Catastrophic data loss can do it. A series of unfortunate events can contribute to losing vital data like customer’s financial information, or the company’s financial data. You can lose your blog, you website, your work if you don’t back-up regularly and check your back-ups for data integrity.
A social media gaffe can damage your brand. In the social era, a public relations flub can make you or break you, depending on how bad it is and how you spin it. Check out the stories in Blogging Your Way To Your Market’s Attention to see how good companies can make bad choices. Continue reading What is Your Achilles Heel?
15 October 2009, by A. Cedilla
Statistically speaking, it’s only a matter of time before you experience a hard drive problem. Are you prepared for this? If your hard drive crashed right now do you have a plan ready to deal with it?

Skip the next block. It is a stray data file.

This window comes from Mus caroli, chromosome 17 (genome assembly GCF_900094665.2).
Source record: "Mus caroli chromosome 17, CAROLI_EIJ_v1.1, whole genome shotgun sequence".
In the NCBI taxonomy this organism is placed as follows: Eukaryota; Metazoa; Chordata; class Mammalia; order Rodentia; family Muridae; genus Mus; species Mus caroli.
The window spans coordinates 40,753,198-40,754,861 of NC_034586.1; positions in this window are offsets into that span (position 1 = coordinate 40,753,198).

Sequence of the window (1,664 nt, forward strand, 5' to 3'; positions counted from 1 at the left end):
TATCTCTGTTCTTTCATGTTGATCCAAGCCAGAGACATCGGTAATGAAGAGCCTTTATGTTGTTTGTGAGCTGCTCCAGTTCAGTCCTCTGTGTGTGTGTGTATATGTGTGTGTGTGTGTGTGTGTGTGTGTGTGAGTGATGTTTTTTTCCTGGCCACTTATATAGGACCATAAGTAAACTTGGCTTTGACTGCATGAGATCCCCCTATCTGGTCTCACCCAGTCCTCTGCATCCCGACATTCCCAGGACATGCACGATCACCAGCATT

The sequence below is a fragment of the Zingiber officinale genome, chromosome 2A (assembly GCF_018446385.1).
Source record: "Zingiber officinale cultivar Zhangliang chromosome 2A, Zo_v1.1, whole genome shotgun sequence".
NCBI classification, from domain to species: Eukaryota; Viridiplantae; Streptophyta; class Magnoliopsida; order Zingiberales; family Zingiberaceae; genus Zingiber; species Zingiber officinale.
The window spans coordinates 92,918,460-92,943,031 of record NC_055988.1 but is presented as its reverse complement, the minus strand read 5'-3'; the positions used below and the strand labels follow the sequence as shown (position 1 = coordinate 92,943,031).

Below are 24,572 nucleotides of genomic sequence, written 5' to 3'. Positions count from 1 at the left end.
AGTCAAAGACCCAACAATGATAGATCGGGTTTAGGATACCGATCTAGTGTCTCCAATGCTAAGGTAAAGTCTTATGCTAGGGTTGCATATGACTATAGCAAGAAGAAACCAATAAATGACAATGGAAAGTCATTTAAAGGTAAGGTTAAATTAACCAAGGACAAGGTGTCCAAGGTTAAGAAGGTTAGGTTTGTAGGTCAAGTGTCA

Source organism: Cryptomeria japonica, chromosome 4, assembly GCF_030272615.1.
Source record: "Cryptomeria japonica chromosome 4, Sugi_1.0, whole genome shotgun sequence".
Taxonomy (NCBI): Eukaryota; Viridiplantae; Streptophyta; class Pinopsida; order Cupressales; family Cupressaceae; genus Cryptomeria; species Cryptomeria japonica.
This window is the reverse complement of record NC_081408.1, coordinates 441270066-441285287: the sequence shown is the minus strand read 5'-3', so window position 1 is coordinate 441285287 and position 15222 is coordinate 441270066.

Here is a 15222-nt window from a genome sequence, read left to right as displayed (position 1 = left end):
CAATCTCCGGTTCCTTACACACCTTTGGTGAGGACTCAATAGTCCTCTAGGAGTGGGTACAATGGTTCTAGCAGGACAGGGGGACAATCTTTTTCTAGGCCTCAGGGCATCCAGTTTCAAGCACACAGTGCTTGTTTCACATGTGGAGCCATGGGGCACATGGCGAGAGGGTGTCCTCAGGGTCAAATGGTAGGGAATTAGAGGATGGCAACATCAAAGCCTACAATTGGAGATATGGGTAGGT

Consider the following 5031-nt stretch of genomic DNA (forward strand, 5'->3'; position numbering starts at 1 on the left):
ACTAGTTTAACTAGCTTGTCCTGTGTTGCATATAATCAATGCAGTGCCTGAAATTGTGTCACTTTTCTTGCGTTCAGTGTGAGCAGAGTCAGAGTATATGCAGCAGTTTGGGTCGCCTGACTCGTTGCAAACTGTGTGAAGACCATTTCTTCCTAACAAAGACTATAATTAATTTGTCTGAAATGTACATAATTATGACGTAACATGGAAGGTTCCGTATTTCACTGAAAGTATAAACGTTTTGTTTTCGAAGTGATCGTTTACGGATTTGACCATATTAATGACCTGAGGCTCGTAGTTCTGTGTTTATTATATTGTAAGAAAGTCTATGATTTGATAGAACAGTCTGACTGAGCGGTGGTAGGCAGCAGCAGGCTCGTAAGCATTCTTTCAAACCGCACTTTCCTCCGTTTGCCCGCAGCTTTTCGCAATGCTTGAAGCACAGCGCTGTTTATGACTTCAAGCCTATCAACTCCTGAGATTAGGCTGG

Generally, people only think of backing up their data AFTER they experience a problem. Don’t set yourself up for a data loss disaster.
To protect yourself against data loss, you need to plan around the following:
- How often will you back up your data – what schedule works for you, given the activities and work you accomplish on your computer?
- What data you will back up – what data do you have that is frequently updated? What data do you use occasionally, or only as reference?
- What back up procedure you will use – online, offline, off-site, and in what media, etc. ?
How often you back up your data can only be decided by how important you feel it is. If your computer went on the blink right now, would things still run smoothly if you had the data from at least ___ days/week ago backed up? Continue reading How to Recover From A Hard Drive Crash